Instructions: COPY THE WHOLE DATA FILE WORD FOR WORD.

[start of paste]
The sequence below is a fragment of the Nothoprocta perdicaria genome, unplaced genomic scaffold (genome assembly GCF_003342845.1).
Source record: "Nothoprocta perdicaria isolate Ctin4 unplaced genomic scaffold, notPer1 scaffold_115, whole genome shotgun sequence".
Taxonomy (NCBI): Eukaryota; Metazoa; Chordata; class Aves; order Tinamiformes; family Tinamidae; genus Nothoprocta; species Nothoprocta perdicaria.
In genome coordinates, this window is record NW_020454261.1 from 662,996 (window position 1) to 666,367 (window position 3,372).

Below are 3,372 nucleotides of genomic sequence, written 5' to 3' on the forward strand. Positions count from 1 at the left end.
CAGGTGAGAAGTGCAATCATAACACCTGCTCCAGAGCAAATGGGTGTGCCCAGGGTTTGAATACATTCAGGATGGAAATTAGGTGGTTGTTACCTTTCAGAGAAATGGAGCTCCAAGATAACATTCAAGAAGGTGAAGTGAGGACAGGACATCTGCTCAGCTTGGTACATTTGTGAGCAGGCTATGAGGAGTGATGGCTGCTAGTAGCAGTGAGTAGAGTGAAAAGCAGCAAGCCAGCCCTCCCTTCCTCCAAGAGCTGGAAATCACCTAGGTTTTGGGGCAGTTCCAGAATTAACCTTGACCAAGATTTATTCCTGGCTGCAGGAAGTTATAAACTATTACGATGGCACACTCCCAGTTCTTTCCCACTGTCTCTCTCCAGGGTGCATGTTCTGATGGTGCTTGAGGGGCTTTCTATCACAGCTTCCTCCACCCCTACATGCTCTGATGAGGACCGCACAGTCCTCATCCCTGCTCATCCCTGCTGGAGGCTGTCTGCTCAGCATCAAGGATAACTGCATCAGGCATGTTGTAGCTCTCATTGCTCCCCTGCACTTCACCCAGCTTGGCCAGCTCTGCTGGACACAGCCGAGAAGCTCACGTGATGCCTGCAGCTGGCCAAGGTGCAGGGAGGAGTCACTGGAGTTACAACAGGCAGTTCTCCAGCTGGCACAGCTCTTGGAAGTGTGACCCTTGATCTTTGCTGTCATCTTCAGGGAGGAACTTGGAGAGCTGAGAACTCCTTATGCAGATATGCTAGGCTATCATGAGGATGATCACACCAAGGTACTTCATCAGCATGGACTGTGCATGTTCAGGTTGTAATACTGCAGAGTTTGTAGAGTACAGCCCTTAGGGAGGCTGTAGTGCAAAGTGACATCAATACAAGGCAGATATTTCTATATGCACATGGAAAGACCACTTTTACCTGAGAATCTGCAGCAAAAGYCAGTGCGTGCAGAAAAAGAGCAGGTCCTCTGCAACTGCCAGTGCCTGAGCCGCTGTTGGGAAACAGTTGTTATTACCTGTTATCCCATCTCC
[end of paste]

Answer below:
The sequence below is a fragment of the Nothoprocta perdicaria genome, unplaced genomic scaffold (genome assembly GCF_003342845.1).
Source record: "Nothoprocta perdicaria isolate Ctin4 unplaced genomic scaffold, notPer1 scaffold_115, whole genome shotgun sequence".
Taxonomy (NCBI): Eukaryota; Metazoa; Chordata; class Aves; order Tinamiformes; family Tinamidae; genus Nothoprocta; species Nothoprocta perdicaria.
In genome coordinates, this window is record NW_020454261.1 from 662,996 (window position 1) to 666,367 (window position 3,372).

Below are 3,372 nucleotides of genomic sequence, written 5' to 3' on the forward strand. Positions count from 1 at the left end.
CAGGTGAGAAGTGCAATCATAACACCTGCTCCAGAGCAAATGGGTGTGCCCAGGGTTTGAATACATTCAGGATGGAAATTAGGTGGTTGTTACCTTTCAGAGAAATGGAGCTCCAAGATAACATTCAAGAAGGTGAAGTGAGGACAGGACATCTGCTCAGCTTGGTACATTTGTGAGCAGGCTATGAGGAGTGATGGCTGCTAGTAGCAGTGAGTAGAGTGAAAAGCAGCAAGCCAGCCCTCCCTTCCTCCAAGAGCTGGAAATCACCTAGGTTTTGGGGCAGTTCCAGAATTAACCTTGACCAAGATTTATTCCTGGCTGCAGGAAGTTATAAACTATTACGATGGCACACTCCCAGTTCTTTCCCACTGTCTCTCTCCAGGGTGCATGTTCTGATGGTGCTTGAGGGGCTTTCTATCACAGCTTCCTCCACCCCTACATGCTCTGATGAGGACCGCACAGTCCTCATCCCTGCTCATCCCTGCTGGAGGCTGTCTGCTCAGCATCAAGGATAACTGCATCAGGCATGTTGTAGCTCTCATTGCTCCCCTGCACTTCACCCAGCTTGGCCAGCTCTGCTGGACACAGCCGAGAAGCTCACGTGATGCCTGCAGCTGGCCAAGGTGCAGGGAGGAGTCACTGGAGTTACAACAGGCAGTTCTCCAGCTGGCACAGCTCTTGGAAGTGTGACCCTTGATCTTTGCTGTCATCTTCAGGGAGGAACTTGGAGAGCTGAGAACTCCTTATGCAGATATGCTAGGCTATCATGAGGATGATCACACCAAGGTACTTCATCAGCATGGACTGTGCATGTTCAGGTTGTAATACTGCAGAGTTTGTAGAGTACAGCCCTTAGGGAGGCTGTAGTGCAAAGTGACATCAATACAAGGCAGATATTTCTATATGCACATGGAAAGACCACTTTTACCTGAGAATCTGCAGCAAAAGYCAGTGCGTGCAGAAAAAGAGCAGGTCCTCTGCAACTGCCAGTGCCTGAGCCGCTGTTGGGAAACAGTTGTTATTACCTGTTATCCCATCTCC